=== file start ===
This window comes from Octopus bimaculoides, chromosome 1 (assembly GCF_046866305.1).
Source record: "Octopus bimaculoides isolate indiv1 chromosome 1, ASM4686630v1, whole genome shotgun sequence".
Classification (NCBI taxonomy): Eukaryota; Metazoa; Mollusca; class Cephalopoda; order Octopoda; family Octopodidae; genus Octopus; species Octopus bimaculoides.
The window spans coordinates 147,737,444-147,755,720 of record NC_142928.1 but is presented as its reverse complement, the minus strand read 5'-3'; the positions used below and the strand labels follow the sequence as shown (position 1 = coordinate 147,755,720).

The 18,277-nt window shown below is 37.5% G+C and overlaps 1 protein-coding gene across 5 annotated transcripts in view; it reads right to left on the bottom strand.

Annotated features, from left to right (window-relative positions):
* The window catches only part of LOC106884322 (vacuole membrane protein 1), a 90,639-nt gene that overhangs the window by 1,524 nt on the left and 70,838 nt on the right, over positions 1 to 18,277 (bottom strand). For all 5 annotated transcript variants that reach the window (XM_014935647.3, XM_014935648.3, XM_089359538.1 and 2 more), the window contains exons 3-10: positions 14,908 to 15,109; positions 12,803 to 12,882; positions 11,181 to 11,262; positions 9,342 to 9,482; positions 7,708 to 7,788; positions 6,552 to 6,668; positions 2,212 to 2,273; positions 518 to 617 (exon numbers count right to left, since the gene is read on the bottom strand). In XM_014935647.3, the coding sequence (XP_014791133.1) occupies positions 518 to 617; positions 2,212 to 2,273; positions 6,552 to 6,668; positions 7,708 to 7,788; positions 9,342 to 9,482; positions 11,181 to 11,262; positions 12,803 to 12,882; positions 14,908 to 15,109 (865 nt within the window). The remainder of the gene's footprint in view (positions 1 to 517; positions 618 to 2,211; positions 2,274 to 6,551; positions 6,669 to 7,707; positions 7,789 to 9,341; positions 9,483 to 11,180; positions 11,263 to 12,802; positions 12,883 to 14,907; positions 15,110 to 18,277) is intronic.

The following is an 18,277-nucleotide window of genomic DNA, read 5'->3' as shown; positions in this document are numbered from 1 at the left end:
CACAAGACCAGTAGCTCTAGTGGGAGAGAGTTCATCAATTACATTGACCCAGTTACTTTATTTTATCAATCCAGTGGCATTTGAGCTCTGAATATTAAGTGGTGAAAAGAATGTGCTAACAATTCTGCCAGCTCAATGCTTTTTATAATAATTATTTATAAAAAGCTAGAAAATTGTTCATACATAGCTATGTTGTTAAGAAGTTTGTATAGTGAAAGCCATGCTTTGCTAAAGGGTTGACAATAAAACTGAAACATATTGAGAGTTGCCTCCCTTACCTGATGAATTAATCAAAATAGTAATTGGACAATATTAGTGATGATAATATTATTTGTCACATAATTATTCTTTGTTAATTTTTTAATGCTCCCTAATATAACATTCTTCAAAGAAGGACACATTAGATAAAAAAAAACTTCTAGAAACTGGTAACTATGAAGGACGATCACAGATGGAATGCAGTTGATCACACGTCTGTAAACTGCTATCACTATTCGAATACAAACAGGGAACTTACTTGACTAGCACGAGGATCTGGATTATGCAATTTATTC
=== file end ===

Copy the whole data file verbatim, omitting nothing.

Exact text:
This window comes from Octopus bimaculoides, chromosome 1 (assembly GCF_046866305.1).
Source record: "Octopus bimaculoides isolate indiv1 chromosome 1, ASM4686630v1, whole genome shotgun sequence".
Classification (NCBI taxonomy): Eukaryota; Metazoa; Mollusca; class Cephalopoda; order Octopoda; family Octopodidae; genus Octopus; species Octopus bimaculoides.
The window spans coordinates 147,737,444-147,755,720 of record NC_142928.1 but is presented as its reverse complement, the minus strand read 5'-3'; the positions used below and the strand labels follow the sequence as shown (position 1 = coordinate 147,755,720).

The 18,277-nt window shown below is 37.5% G+C and overlaps 1 protein-coding gene across 5 annotated transcripts in view; it reads right to left on the bottom strand.

Annotated features, from left to right (window-relative positions):
* The window catches only part of LOC106884322 (vacuole membrane protein 1), a 90,639-nt gene that overhangs the window by 1,524 nt on the left and 70,838 nt on the right, over positions 1 to 18,277 (bottom strand). For all 5 annotated transcript variants that reach the window (XM_014935647.3, XM_014935648.3, XM_089359538.1 and 2 more), the window contains exons 3-10: positions 14,908 to 15,109; positions 12,803 to 12,882; positions 11,181 to 11,262; positions 9,342 to 9,482; positions 7,708 to 7,788; positions 6,552 to 6,668; positions 2,212 to 2,273; positions 518 to 617 (exon numbers count right to left, since the gene is read on the bottom strand). In XM_014935647.3, the coding sequence (XP_014791133.1) occupies positions 518 to 617; positions 2,212 to 2,273; positions 6,552 to 6,668; positions 7,708 to 7,788; positions 9,342 to 9,482; positions 11,181 to 11,262; positions 12,803 to 12,882; positions 14,908 to 15,109 (865 nt within the window). The remainder of the gene's footprint in view (positions 1 to 517; positions 618 to 2,211; positions 2,274 to 6,551; positions 6,669 to 7,707; positions 7,789 to 9,341; positions 9,483 to 11,180; positions 11,263 to 12,802; positions 12,883 to 14,907; positions 15,110 to 18,277) is intronic.

The following is an 18,277-nucleotide window of genomic DNA, read 5'->3' as shown; positions in this document are numbered from 1 at the left end:
CACAAGACCAGTAGCTCTAGTGGGAGAGAGTTCATCAATTACATTGACCCAGTTACTTTATTTTATCAATCCAGTGGCATTTGAGCTCTGAATATTAAGTGGTGAAAAGAATGTGCTAACAATTCTGCCAGCTCAATGCTTTTTATAATAATTATTTATAAAAAGCTAGAAAATTGTTCATACATAGCTATGTTGTTAAGAAGTTTGTATAGTGAAAGCCATGCTTTGCTAAAGGGTTGACAATAAAACTGAAACATATTGAGAGTTGCCTCCCTTACCTGATGAATTAATCAAAATAGTAATTGGACAATATTAGTGATGATAATATTATTTGTCACATAATTATTCTTTGTTAATTTTTTAATGCTCCCTAATATAACATTCTTCAAAGAAGGACACATTAGATAAAAAAAAACTTCTAGAAACTGGTAACTATGAAGGACGATCACAGATGGAATGCAGTTGATCACACGTCTGTAAACTGCTATCACTATTCGAATACAAACAGGGAACTTACTTGACTAGCACGAGGATCTGGATTATGCAATTTATTC